Pandemic-Driven Recession Is Not Over
Back-to-back strong monthly gains in retail sales in May and June and a powerful rebound in the equity markets in Q2 create the impression the recession is over. But the recessionary environment is only delayed, hidden by the record amount of fiscal and monetary stimulus that has postponed layoffs, spending cutbacks, bankruptcies, and business failures and operating losses.
The pandemic crisis is unique in that it involves public health, finance, and economics. An all-out policy package of fiscal and monetary stimulus helped finance recover and the economy to rebound. However, a pandemic-driven recession runs on its own timeline and is unaffected by the scale of stimulus. The new wave of COVID cases could quickly trigger a shift in investor sentiment from optimism to pessimism as the rebound in corporate earnings is postponed.
Record Output Loss & Record Stimulus
According to the latest GDP NOW report from the Federal Reserve Bank of Atlanta, Q2 GDP is estimated to have declined 35% at an annualized rate. That would be 4x times larger than the prior record decline of 8.4% annualized in Q4 2008.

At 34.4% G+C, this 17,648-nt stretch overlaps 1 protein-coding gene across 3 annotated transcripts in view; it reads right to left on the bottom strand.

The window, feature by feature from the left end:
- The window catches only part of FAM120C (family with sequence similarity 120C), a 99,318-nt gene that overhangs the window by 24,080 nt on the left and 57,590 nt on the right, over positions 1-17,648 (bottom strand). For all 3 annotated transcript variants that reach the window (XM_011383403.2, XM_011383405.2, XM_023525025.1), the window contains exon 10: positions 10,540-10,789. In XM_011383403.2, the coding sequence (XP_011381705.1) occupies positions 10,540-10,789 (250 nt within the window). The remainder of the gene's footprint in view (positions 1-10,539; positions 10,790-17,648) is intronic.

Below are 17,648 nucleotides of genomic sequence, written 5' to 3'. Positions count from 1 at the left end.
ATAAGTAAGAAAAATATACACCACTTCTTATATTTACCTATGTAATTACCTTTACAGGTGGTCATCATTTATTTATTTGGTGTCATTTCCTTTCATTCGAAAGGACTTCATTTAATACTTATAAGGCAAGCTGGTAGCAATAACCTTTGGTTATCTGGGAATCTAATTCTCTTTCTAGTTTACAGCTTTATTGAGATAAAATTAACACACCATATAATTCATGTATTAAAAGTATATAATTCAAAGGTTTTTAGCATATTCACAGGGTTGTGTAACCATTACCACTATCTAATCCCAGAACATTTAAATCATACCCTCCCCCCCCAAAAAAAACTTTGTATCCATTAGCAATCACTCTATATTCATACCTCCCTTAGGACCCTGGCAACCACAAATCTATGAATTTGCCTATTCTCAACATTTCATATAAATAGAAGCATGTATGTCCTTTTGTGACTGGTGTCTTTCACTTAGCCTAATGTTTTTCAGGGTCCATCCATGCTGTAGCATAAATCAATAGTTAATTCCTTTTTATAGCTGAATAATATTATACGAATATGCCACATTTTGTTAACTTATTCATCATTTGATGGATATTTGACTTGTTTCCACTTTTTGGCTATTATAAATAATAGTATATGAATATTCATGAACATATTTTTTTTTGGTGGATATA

Quarterly dollar estimates of GDP are reported on an annual rate basis. So assuming the GDP NOW estimate is close to the mark, Q2 Nominal GDP would fall below the $20 trillion (or $ 5 trillion for the quarter), a level last seen in 2017.
$5 trillion in nominal output (and income) in Q2 would essentially match the record amount of fiscal and monetary stimulus that hit the economy in the period.
According to my estimates, the combination of federal stimulus payments to individuals (i.e., stimulus checks to individuals, additional unemployment benefits to a broader range of workers never before eligible and other programs) plus the expansion of Federal Reserve Balance sheet amounted to an increase of approximately $5 trillion in aggregate fiscal and monetary stimulus over the three months ending in June (see chart).
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